Lessons 33 – 37: Getting ready to solo | 07/19/16 – 08/03/16

This is a bit of a catch up post because I haven’t blogged in a while.   It kind of works out, though, because all the lessons covered in this post were essentially focused on getting me to solo.Lesson 35:

Lesson 37 – My Checkride:

It had finally come – the last step before I could solo.   To test my skills Tom first told me to go somewhere where we could do maneuvers safely so I chose Greenwood lake (that’s where I usually do flight maneuvers and it’s straddled by two airports so if anything went wrong we could land safely).   We did the usual maneuvers; slow flight, stalls, and steep turns.   After the maneuvers Tom gave me a simulated engine failure near Warwick so I entered the pattern and I almost made the landing but I was a little high (again).   We had a bit of a miscommunication on the go around, though; I thought Tom would tell me when he was ending the simulation and he thought I would call the go around so he waited as long as possible to let me call it but eventually told me to go around.   We returned to Caldwell and my landings there were pretty good so once we landed Tom told me to just practice go-arounds and I would be ready to solo.

Lesson 36:

On this lesson we planned to go to Blairstown.   We got in the air quickly because there were supposed to be thunderstorms later in the day and we wanted to steer clear of that.   The radar looked clear for the time being, though, so we decided to make the flight.   I decided to follow route 80 which goes directly to Blairstown but about halfway there we caught sight of a dark and dense area near our route that didn’t look too safe so we turned around.   We probably could have made it to Blairstown but we would have had to wait for the weather to pass on our way back if we wanted to return to Caldwell.   We decided to scout out the weather on our way back and it turned out it was rain (and very low visibility) so our decision to turn back was probably a good one.   We also lost our GPS signal on the way back which was a good reminder that you can’t rely on any instrument too much, no matter how convenient it is.   We used visual queues to make our way back and landed safely.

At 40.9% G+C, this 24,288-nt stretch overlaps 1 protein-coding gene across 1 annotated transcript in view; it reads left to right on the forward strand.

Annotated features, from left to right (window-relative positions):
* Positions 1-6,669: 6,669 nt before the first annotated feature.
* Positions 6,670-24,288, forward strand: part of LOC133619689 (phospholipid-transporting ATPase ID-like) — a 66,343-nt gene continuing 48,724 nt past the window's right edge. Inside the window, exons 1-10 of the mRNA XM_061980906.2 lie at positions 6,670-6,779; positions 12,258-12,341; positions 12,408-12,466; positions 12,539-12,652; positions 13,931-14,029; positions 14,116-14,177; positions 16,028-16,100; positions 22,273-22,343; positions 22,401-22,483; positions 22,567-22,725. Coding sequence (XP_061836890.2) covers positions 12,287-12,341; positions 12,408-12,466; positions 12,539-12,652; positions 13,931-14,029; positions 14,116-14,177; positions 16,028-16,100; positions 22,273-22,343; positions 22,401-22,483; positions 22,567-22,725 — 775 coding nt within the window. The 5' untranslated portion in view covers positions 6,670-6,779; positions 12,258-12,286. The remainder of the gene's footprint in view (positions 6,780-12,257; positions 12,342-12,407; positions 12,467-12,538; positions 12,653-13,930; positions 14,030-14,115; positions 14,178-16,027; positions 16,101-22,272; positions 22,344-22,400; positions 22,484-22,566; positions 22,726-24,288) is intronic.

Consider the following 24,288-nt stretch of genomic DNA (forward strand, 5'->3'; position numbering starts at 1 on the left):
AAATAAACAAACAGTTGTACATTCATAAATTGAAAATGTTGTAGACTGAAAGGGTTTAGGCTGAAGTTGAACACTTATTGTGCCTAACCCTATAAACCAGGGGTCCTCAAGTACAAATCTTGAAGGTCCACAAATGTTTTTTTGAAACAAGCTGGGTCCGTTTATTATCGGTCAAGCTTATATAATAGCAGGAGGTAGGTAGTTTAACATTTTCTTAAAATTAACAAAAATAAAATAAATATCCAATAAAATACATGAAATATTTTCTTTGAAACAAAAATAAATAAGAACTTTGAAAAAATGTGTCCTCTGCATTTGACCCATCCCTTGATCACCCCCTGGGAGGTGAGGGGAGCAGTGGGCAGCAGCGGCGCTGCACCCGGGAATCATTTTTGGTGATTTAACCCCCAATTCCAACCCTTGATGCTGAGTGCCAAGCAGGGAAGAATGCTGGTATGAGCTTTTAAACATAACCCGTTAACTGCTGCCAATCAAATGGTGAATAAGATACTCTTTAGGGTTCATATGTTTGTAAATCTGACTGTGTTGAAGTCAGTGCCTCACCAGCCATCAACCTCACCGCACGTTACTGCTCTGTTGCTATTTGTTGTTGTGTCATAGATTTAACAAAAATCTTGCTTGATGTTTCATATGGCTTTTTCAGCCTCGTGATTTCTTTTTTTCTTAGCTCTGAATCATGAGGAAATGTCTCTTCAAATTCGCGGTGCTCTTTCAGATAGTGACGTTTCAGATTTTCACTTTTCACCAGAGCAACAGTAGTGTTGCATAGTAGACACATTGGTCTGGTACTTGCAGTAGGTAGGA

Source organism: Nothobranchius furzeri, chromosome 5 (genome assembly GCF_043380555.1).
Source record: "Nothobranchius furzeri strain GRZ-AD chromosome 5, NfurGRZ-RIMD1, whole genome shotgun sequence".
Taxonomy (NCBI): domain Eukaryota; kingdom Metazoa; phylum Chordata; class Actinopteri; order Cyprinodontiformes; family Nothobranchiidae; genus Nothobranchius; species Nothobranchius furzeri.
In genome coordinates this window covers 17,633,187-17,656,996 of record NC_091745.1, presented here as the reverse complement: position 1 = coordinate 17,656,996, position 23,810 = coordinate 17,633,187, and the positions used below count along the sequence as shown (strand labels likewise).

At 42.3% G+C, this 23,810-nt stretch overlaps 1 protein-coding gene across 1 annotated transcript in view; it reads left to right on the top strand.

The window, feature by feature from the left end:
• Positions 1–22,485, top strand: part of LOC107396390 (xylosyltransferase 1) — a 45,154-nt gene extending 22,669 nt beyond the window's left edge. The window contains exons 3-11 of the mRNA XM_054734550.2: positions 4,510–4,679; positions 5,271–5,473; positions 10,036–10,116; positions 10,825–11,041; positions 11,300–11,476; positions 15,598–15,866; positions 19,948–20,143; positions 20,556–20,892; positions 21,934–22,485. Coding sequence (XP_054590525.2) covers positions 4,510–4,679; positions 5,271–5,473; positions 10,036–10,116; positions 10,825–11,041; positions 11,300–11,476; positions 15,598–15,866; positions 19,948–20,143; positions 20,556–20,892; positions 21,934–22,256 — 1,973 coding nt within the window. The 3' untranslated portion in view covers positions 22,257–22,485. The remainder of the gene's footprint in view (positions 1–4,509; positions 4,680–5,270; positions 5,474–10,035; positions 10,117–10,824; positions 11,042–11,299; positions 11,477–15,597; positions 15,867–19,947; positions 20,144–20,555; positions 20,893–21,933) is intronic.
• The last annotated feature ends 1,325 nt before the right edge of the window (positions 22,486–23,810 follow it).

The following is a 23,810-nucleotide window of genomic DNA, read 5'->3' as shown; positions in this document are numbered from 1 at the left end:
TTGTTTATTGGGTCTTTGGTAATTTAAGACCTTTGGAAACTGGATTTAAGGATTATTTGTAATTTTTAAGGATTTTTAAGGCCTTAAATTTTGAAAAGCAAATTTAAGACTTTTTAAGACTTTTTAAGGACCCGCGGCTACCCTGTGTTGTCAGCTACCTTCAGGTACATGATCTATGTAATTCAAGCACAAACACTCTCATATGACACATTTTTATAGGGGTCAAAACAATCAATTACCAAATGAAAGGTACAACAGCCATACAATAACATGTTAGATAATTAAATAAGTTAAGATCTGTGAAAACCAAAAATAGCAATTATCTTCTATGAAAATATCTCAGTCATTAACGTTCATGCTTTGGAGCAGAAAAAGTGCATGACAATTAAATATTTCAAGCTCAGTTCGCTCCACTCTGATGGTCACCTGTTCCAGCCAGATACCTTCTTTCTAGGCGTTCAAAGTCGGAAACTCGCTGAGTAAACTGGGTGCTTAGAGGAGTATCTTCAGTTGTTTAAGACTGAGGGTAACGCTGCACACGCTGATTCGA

Lesson 35:

This lesson was a review of flight maneuvers which I needed to know for my solo checkride.   We flew to Greenwood lake and practiced slow flight, stalls, and steep turns.   After finishing these we flew over to Warwick and Bob gave me a simulated engine failure.   I followed all the procedures but didn’t judge my turn to final quite well enough so we had to go around.   Bob gave me another engine fail near Greenwood lake and on that one (with the help of 40 degrees of flaps and S-turns) I was able to land safely (my first successful emergency landing initiate outside of a traffic pattern).

Lesson 34:

This lesson we practiced cross country planning, dead reckoning, pilotage, and diversion.   We flew to Orange County first (using VORs), landed there, then took off on our way to Sullivan.   Mid-way to Sullivan Bob told me to divert to a different airport so we went to Resnick (formerly Ellenville) airport.   Resnick is a small airport so we practiced short fields there (important for my third solo flight which will be to Greenwood lake).   It’s a pretty cool airport because it’s in a valley and it’s right next to a prison which we flew over on final approach.   We used a mix of pilotage and dead reckoning to make our way back to Caldwell.

Lesson 33:

On this lesson we practiced landings, wake turbulence avoidance, and general big airport procedures.   Departing Caldwell we were held up a bit by a military helicopter that landed on runway 28.   It stayed on the ground for a while and then it asked for takeoff clearance on one runway, started taking off, then changed its mind and asked for clearance on a second runway and then started taking off on a third runway.   When it finally left the entire tower was laughing in the background on their radio calls.   Once we got airborne we went to Morristown airport (MMU) and stayed in the pattern there, practicing landings among jets and other aircraft.   I worked on getting rid of my flat landings and improving my traffic pattern procedures (both very important for my first solo).